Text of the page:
McMaster students can now find 50 all-genders washrooms on campus. As per definitions from McMaster’s Equity and Inclusion Office define, these bathrooms are free to use no matter one’s gender identity.
Most of the facilities have been placed in the Ann Bourns Building, the Michael DeGroote Centre for Learning and Discovery and the future Living Learning Centre set to open in 2019, but the majority of the university’s buildings now have at least one all-genders washroom.
“Being able to access safe and accessible washrooms is a human right; however, for campus members who identify as transgender, gender non-binary, two-spirit or who do not conform to strict gender expectations, washrooms are often unsafe places where they may be subjected to verbal and physical harassment,” read part of a statement from the Equity and Inclusion Office.
A second-year non-binary McMaster student who requested to be referred to under the alias of Jay echoed this sentiment.
“I think it is critical to have all-genders washrooms because there are students with non-binary identities, and these students will not feel comfortable in washrooms that are assigned exclusively for men or for women,” they said.
Trailing behind other Canadian universities, such as the University of Toronto, York University and Ryerson University, the decision to implement McMaster’s all-genders washrooms initiative was years in the making.
“I think it is critical to have all-genders washrooms because there are students with non-binary identities, and these students will not feel comfortable in washrooms that are assigned exclusively for men or for women.”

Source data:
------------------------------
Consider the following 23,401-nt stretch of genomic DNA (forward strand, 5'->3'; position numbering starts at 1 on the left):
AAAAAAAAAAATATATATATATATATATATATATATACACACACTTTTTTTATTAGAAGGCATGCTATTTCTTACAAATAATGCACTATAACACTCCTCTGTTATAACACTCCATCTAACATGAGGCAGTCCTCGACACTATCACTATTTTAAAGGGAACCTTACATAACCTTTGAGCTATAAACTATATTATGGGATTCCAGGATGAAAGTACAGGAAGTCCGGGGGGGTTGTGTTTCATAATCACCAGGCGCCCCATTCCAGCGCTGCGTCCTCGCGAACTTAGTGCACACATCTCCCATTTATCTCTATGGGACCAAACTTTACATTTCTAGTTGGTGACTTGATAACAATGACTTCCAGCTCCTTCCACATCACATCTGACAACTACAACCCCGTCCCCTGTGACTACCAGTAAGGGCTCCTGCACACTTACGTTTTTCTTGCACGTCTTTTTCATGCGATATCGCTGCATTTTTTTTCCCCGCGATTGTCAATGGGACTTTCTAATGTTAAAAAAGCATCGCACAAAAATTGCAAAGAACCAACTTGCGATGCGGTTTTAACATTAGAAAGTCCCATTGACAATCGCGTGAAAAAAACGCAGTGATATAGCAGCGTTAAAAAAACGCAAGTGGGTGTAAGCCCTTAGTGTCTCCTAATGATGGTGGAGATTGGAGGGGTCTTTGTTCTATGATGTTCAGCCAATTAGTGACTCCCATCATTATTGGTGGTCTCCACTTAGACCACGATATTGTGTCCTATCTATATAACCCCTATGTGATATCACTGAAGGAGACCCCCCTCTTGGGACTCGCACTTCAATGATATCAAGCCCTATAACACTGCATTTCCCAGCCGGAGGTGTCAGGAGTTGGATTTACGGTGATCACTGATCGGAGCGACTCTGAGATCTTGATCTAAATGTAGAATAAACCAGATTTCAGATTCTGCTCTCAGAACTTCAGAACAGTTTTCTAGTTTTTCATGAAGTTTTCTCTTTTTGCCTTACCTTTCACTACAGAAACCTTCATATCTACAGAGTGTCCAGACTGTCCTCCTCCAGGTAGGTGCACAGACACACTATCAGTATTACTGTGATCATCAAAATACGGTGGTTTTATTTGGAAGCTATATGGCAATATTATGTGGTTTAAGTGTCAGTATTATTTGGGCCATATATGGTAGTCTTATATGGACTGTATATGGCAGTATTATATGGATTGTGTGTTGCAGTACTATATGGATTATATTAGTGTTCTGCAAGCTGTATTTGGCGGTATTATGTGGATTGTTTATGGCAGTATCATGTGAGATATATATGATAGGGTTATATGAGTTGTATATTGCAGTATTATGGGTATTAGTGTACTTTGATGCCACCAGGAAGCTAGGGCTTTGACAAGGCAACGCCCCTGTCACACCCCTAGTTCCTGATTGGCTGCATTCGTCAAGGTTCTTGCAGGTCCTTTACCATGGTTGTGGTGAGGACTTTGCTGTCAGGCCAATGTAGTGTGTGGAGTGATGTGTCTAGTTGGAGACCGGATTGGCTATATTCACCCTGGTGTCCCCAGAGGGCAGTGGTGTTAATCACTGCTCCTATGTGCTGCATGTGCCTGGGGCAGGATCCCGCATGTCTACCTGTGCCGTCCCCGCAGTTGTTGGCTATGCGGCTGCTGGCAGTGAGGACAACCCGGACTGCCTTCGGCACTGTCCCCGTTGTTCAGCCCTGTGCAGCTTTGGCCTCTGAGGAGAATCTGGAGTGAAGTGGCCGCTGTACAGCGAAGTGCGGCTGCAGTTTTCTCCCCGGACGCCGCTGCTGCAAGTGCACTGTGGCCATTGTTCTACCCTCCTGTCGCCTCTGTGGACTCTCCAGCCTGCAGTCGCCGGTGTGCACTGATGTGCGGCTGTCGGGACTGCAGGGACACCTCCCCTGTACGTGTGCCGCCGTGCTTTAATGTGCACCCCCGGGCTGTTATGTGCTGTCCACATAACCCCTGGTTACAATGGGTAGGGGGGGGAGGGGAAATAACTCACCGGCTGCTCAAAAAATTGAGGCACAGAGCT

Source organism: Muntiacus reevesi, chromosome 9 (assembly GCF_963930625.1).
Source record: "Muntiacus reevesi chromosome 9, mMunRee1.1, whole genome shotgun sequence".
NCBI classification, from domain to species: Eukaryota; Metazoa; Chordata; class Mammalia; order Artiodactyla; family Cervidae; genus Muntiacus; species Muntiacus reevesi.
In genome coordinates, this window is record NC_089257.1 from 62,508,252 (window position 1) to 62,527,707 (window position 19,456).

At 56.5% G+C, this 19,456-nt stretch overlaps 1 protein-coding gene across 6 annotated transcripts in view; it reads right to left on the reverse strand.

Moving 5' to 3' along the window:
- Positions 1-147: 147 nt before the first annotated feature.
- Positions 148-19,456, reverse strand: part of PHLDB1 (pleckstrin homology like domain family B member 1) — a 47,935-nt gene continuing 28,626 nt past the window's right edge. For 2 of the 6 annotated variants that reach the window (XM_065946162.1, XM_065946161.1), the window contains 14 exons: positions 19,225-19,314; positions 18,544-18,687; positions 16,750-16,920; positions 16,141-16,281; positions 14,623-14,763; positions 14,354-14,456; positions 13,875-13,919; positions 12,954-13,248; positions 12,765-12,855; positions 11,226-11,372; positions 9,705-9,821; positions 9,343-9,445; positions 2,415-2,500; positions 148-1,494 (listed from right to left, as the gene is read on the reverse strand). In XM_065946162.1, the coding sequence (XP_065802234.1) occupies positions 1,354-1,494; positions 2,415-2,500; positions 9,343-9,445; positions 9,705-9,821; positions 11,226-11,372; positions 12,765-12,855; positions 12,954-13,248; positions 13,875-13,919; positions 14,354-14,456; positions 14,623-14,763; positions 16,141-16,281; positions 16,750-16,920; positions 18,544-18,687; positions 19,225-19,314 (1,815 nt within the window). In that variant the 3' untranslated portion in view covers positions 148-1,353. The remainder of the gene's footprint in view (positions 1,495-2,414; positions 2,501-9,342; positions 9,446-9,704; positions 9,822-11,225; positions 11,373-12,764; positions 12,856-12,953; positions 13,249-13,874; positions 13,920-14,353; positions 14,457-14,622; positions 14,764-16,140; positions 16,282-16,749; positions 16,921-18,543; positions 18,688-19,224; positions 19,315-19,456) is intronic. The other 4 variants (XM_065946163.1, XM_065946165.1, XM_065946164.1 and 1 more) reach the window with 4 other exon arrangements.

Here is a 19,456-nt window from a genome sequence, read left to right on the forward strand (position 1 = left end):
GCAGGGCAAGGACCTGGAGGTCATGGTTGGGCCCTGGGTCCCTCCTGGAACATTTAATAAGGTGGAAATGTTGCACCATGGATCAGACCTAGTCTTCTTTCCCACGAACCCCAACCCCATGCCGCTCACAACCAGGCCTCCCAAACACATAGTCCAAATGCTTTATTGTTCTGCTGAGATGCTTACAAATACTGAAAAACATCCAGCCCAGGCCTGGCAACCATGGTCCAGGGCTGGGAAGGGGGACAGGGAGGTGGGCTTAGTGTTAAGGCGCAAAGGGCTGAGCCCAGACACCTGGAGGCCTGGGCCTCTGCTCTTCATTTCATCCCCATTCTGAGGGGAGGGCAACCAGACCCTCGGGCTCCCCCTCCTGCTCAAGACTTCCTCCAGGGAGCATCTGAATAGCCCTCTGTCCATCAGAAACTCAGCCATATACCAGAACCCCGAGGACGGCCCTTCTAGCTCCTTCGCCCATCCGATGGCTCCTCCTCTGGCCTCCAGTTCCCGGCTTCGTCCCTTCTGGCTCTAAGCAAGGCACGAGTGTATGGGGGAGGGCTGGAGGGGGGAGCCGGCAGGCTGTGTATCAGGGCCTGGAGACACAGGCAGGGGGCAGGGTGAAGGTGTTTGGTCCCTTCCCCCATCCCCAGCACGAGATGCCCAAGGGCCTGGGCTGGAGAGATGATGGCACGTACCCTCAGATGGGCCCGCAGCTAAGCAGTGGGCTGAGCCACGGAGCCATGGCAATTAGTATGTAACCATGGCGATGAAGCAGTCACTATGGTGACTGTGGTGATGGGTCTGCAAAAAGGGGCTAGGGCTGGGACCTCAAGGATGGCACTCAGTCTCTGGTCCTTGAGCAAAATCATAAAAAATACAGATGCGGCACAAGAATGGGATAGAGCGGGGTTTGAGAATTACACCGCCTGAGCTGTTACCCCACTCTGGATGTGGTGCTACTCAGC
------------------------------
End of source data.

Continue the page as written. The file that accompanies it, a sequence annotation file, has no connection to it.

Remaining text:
Non-binary McMaster Student
The university’s facilities update is, in part, a product of recent, pro-LGBT legislative changes such as Bill C-16, which included gender identity and gender expression in the list of hate crime sentencing provisions in the Canadian Criminal Code and prohibited grounds of discrimination under the Canadian Human Rights Act. Another more local policy change was the pro-trans rights protocol that Hamilton City Council passed in March 2017.
On campus, the shift for McMaster to adopt all-genders washrooms gained traction when Ehima Osazuwa, the McMaster Students Union President in 2015-2016, ran on a platform that showcased the importance of gender-neutral washrooms on campus.
With financial assistance from McMaster’s work/study program and project funding from the Equity and Inclusion Office and The President’s Advisory Committee on Building an Inclusive Community, trans, gender non-binary and agender students were hired to lead the all-genders washroom Project.
McMaster’s new washrooms are part of a multi-phased initiative aimed at improving trans inclusion on campus.
“[The] Equity and Inclusion Office will be launching an educational campaign for the broader campus community and on-line resource for trans, gender non-binary and Two-Spirit students, staff and faculty members,” said Vilma Rossi, the senior program manager of the Equity Services program at the university’s Equity and Inclusion Office.
“We’ve already started populating the site with information and will continue to do so over the next several weeks as we edit and confirm accuracy of information and contact person.”
As part of the initiative, the university also aspires to renovate the multi-stall bathrooms in the McMaster University Student Centre Atrium into new, multi-user, accessible all-genders washrooms.
“There really, I think, is no excuse for not having washrooms available for trans, non-binary, and Two-Spirit students… They should be expected from the university… Being able to change a sign is not a very difficult request,” said Jay.